Violence In Fight Club Essay

1089 Words5 Pages
In Maalouf’s Samarkand, violence culminated public life, whereby the public condemned liberal thought. Violence served to prevent people from against the socially accepted way of life. The authority, including the public condemned Omar Al Khayyam, and subsequent labeled him an infidel because, in his Rubaiyat ridiculed Islamic faith. In Fight Club, Chuck Palahniuk explores the theme of violence through chaotic events. One of these events is fighting. Men like Taylor, and The men who take part in fight club, they believed fighting brought them together as men. Although fighting is a violent activity, it brought men together. In both contexts, violence served as a means of achieving social order. The two books present violence in…show more content…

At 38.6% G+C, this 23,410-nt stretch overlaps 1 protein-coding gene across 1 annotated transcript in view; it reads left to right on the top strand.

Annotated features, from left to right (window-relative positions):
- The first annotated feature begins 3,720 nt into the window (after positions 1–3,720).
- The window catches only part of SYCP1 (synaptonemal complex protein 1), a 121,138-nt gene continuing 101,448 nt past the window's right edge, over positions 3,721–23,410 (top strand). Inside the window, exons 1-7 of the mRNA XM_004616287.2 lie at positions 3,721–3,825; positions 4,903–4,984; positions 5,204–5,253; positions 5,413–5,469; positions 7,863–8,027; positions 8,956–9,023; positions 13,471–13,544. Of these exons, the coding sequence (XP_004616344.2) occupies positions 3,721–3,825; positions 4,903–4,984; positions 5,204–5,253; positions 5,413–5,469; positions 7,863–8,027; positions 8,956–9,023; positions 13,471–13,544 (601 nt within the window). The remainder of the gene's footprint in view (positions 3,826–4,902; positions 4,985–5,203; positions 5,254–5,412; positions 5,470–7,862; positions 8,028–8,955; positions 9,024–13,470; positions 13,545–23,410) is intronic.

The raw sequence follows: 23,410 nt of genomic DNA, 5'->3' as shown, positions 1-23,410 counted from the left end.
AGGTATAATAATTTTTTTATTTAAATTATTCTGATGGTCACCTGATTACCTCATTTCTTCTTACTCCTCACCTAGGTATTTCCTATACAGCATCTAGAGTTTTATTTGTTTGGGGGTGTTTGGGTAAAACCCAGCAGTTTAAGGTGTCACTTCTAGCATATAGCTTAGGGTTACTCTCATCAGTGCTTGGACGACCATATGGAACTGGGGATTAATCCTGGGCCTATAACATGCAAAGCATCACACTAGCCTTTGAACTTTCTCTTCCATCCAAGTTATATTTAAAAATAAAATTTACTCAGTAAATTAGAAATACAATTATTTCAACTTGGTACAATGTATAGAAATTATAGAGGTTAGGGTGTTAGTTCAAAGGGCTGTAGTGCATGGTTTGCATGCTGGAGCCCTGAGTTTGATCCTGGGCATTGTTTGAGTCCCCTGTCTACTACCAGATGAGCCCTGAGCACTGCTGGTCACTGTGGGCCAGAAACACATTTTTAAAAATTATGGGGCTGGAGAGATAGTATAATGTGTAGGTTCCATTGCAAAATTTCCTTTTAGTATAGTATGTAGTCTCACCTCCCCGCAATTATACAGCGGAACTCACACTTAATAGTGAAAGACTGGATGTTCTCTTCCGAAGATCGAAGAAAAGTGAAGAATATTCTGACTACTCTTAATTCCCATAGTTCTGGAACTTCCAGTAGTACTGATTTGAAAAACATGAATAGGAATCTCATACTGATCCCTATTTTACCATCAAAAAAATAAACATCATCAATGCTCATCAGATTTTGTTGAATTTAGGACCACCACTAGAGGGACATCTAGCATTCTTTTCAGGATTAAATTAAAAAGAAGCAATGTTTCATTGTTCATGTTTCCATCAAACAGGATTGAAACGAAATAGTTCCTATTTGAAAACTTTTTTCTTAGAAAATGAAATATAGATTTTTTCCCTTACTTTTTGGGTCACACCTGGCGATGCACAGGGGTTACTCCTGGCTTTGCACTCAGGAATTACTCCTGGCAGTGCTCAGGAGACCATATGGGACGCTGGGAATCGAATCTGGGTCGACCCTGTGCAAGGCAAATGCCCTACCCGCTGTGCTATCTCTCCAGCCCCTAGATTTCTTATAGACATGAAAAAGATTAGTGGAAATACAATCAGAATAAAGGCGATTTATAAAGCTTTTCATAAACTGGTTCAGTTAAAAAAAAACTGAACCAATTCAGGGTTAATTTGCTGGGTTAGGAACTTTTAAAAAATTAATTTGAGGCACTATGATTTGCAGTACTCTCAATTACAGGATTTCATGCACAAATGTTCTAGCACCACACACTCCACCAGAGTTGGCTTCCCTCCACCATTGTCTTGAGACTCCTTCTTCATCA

During the first fight club meeting, Tyler says, “The first rule about fight club is you don’t talk about fight club,” “The second rule about fight club,” Tyler yells, “Is you don’t talk about fight club” (34). The move by Tyler to propose some rules shows that the people who engaged in rule had to comply with the rules, which points to the need for creating social order. Anyone who went against the rules of Fight Club was liable to violence. Violence was a reflection of identity for the people living in Samarkand. To date, societies continue to uphold certain cultural elements, which define the identity of its people. One of the things that have contributed to the difference in culture is civilization, which set out at different times in the world. Samarkand, where most of the population is Muslims, is symbolic of the Muslim countries, where civilization set in a bit late, and still, these countries are yet to have an open mind about civilization. In most countries in the Muslim regions, culture is strongly ingrained to people’s identity. In these societies, violence is a practice that forms part of the cultural elements, defining the identity of
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